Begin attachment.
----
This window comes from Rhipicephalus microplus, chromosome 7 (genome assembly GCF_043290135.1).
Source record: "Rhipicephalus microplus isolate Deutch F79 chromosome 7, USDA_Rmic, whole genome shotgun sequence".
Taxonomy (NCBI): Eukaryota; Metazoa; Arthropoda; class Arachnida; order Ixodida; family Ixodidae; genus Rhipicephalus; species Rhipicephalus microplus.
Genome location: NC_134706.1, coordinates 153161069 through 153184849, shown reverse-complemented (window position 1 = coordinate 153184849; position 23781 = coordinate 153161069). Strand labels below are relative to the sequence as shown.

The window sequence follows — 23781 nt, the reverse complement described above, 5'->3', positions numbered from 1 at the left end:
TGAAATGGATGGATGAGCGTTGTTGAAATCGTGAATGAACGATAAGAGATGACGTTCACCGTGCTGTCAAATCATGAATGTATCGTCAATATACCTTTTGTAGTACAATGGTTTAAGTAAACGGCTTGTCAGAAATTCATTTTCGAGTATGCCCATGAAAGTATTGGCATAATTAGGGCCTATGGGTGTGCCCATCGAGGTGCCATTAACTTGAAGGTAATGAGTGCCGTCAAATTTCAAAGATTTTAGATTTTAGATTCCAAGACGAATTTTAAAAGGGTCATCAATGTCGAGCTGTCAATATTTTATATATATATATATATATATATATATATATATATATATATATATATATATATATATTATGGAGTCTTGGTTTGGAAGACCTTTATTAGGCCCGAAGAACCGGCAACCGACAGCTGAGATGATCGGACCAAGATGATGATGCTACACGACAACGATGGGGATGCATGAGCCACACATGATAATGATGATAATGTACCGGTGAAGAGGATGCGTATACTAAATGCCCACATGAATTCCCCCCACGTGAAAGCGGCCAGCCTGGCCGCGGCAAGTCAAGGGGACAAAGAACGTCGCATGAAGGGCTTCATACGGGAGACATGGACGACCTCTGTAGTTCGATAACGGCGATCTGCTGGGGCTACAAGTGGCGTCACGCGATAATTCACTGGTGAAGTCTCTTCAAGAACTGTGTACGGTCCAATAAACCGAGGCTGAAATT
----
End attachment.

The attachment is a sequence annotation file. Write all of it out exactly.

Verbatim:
This window comes from Rhipicephalus microplus, chromosome 7 (genome assembly GCF_043290135.1).
Source record: "Rhipicephalus microplus isolate Deutch F79 chromosome 7, USDA_Rmic, whole genome shotgun sequence".
Taxonomy (NCBI): Eukaryota; Metazoa; Arthropoda; class Arachnida; order Ixodida; family Ixodidae; genus Rhipicephalus; species Rhipicephalus microplus.
Genome location: NC_134706.1, coordinates 153161069 through 153184849, shown reverse-complemented (window position 1 = coordinate 153184849; position 23781 = coordinate 153161069). Strand labels below are relative to the sequence as shown.

The window sequence follows — 23781 nt, the reverse complement described above, 5'->3', positions numbered from 1 at the left end:
TGAAATGGATGGATGAGCGTTGTTGAAATCGTGAATGAACGATAAGAGATGACGTTCACCGTGCTGTCAAATCATGAATGTATCGTCAATATACCTTTTGTAGTACAATGGTTTAAGTAAACGGCTTGTCAGAAATTCATTTTCGAGTATGCCCATGAAAGTATTGGCATAATTAGGGCCTATGGGTGTGCCCATCGAGGTGCCATTAACTTGAAGGTAATGAGTGCCGTCAAATTTCAAAGATTTTAGATTTTAGATTCCAAGACGAATTTTAAAAGGGTCATCAATGTCGAGCTGTCAATATTTTATATATATATATATATATATATATATATATATATATATATATATATATATATATATTATGGAGTCTTGGTTTGGAAGACCTTTATTAGGCCCGAAGAACCGGCAACCGACAGCTGAGATGATCGGACCAAGATGATGATGCTACACGACAACGATGGGGATGCATGAGCCACACATGATAATGATGATAATGTACCGGTGAAGAGGATGCGTATACTAAATGCCCACATGAATTCCCCCCACGTGAAAGCGGCCAGCCTGGCCGCGGCAAGTCAAGGGGACAAAGAACGTCGCATGAAGGGCTTCATACGGGAGACATGGACGACCTCTGTAGTTCGATAACGGCGATCTGCTGGGGCTACAAGTGGCGTCACGCGATAATTCACTGGTGAAGTCTCTTCAAGAACTGTGTACGGTCCAATAAACCGAGGCTGAAATT